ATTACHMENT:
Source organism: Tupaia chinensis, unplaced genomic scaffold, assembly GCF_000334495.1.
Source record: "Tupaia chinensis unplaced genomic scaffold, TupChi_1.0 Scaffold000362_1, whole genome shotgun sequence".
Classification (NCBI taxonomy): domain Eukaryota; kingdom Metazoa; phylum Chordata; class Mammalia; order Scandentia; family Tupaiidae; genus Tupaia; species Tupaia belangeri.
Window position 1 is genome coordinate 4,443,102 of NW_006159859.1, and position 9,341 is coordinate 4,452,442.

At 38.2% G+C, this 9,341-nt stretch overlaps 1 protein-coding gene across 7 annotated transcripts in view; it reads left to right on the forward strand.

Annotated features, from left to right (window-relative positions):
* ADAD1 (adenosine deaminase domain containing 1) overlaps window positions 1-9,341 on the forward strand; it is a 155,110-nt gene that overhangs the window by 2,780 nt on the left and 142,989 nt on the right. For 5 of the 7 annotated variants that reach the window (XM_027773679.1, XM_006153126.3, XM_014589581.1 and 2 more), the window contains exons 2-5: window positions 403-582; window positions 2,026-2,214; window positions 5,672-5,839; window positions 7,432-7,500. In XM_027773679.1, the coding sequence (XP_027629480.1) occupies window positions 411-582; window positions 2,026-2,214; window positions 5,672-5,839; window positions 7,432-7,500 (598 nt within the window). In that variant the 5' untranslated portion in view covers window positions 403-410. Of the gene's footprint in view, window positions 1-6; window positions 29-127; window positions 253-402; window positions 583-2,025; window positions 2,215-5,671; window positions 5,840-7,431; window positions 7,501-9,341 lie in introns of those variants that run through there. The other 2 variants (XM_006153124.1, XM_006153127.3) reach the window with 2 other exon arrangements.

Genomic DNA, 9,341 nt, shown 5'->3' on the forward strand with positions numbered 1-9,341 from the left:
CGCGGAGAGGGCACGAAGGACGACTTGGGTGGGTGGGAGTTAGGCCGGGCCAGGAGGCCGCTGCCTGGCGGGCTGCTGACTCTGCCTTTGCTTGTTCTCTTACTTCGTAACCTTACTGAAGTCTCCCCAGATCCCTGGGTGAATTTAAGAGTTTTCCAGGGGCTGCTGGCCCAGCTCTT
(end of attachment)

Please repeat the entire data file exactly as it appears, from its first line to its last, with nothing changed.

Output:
Source organism: Tupaia chinensis, unplaced genomic scaffold, assembly GCF_000334495.1.
Source record: "Tupaia chinensis unplaced genomic scaffold, TupChi_1.0 Scaffold000362_1, whole genome shotgun sequence".
Classification (NCBI taxonomy): domain Eukaryota; kingdom Metazoa; phylum Chordata; class Mammalia; order Scandentia; family Tupaiidae; genus Tupaia; species Tupaia belangeri.
Window position 1 is genome coordinate 4,443,102 of NW_006159859.1, and position 9,341 is coordinate 4,452,442.

At 38.2% G+C, this 9,341-nt stretch overlaps 1 protein-coding gene across 7 annotated transcripts in view; it reads left to right on the forward strand.

Annotated features, from left to right (window-relative positions):
* ADAD1 (adenosine deaminase domain containing 1) overlaps window positions 1-9,341 on the forward strand; it is a 155,110-nt gene that overhangs the window by 2,780 nt on the left and 142,989 nt on the right. For 5 of the 7 annotated variants that reach the window (XM_027773679.1, XM_006153126.3, XM_014589581.1 and 2 more), the window contains exons 2-5: window positions 403-582; window positions 2,026-2,214; window positions 5,672-5,839; window positions 7,432-7,500. In XM_027773679.1, the coding sequence (XP_027629480.1) occupies window positions 411-582; window positions 2,026-2,214; window positions 5,672-5,839; window positions 7,432-7,500 (598 nt within the window). In that variant the 5' untranslated portion in view covers window positions 403-410. Of the gene's footprint in view, window positions 1-6; window positions 29-127; window positions 253-402; window positions 583-2,025; window positions 2,215-5,671; window positions 5,840-7,431; window positions 7,501-9,341 lie in introns of those variants that run through there. The other 2 variants (XM_006153124.1, XM_006153127.3) reach the window with 2 other exon arrangements.

Genomic DNA, 9,341 nt, shown 5'->3' on the forward strand with positions numbered 1-9,341 from the left:
CGCGGAGAGGGCACGAAGGACGACTTGGGTGGGTGGGAGTTAGGCCGGGCCAGGAGGCCGCTGCCTGGCGGGCTGCTGACTCTGCCTTTGCTTGTTCTCTTACTTCGTAACCTTACTGAAGTCTCCCCAGATCCCTGGGTGAATTTAAGAGTTTTCCAGGGGCTGCTGGCCCAGCTCTT